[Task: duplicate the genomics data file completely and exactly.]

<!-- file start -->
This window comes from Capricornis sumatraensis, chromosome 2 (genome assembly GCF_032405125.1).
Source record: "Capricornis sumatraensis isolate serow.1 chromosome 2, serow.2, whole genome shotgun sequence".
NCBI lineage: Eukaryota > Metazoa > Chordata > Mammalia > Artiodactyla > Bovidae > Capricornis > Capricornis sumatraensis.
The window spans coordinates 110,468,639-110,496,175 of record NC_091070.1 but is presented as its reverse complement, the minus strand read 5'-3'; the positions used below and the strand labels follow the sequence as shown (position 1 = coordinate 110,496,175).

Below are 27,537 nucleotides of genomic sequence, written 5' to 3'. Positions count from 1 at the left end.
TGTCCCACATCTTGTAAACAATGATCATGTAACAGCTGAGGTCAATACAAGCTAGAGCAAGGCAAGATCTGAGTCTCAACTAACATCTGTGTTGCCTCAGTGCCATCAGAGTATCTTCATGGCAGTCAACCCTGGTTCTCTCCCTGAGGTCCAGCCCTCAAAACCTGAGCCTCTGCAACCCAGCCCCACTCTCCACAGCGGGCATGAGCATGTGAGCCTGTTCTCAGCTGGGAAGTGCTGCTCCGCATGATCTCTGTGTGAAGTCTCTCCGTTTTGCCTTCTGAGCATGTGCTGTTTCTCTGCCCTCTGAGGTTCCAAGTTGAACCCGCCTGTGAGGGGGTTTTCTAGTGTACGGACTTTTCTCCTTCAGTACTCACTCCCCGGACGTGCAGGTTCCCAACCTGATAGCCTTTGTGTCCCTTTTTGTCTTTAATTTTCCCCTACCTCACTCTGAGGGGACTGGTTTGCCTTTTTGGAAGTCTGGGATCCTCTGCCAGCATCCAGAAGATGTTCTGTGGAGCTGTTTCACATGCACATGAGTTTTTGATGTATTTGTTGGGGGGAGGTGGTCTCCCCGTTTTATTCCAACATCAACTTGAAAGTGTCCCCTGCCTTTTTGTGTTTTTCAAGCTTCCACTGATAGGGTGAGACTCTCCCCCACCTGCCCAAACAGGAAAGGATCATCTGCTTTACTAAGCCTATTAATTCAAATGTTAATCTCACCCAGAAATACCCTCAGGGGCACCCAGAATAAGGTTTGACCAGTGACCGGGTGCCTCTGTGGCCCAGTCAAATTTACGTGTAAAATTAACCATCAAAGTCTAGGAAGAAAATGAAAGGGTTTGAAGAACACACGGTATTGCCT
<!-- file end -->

This window comes from Capricornis sumatraensis, chromosome 2 (genome assembly GCF_032405125.1).
Source record: "Capricornis sumatraensis isolate serow.1 chromosome 2, serow.2, whole genome shotgun sequence".
NCBI lineage: Eukaryota > Metazoa > Chordata > Mammalia > Artiodactyla > Bovidae > Capricornis > Capricornis sumatraensis.
The window spans coordinates 110,468,639-110,496,175 of record NC_091070.1 but is presented as its reverse complement, the minus strand read 5'-3'; the positions used below and the strand labels follow the sequence as shown (position 1 = coordinate 110,496,175).

Below are 27,537 nucleotides of genomic sequence, written 5' to 3'. Positions count from 1 at the left end.
TGTCCCACATCTTGTAAACAATGATCATGTAACAGCTGAGGTCAATACAAGCTAGAGCAAGGCAAGATCTGAGTCTCAACTAACATCTGTGTTGCCTCAGTGCCATCAGAGTATCTTCATGGCAGTCAACCCTGGTTCTCTCCCTGAGGTCCAGCCCTCAAAACCTGAGCCTCTGCAACCCAGCCCCACTCTCCACAGCGGGCATGAGCATGTGAGCCTGTTCTCAGCTGGGAAGTGCTGCTCCGCATGATCTCTGTGTGAAGTCTCTCCGTTTTGCCTTCTGAGCATGTGCTGTTTCTCTGCCCTCTGAGGTTCCAAGTTGAACCCGCCTGTGAGGGGGTTTTCTAGTGTACGGACTTTTCTCCTTCAGTACTCACTCCCCGGACGTGCAGGTTCCCAACCTGATAGCCTTTGTGTCCCTTTTTGTCTTTAATTTTCCCCTACCTCACTCTGAGGGGACTGGTTTGCCTTTTTGGAAGTCTGGGATCCTCTGCCAGCATCCAGAAGATGTTCTGTGGAGCTGTTTCACATGCACATGAGTTTTTGATGTATTTGTTGGGGGGAGGTGGTCTCCCCGTTTTATTCCAACATCAACTTGAAAGTGTCCCCTGCCTTTTTGTGTTTTTCAAGCTTCCACTGATAGGGTGAGACTCTCCCCCACCTGCCCAAACAGGAAAGGATCATCTGCTTTACTAAGCCTATTAATTCAAATGTTAATCTCACCCAGAAATACCCTCAGGGGCACCCAGAATAAGGTTTGACCAGTGACCGGGTGCCTCTGTGGCCCAGTCAAATTTACGTGTAAAATTAACCATCAAAGTCTAGGAAGAAAATGAAAGGGTTTGAAGAACACACGGTATTGCCT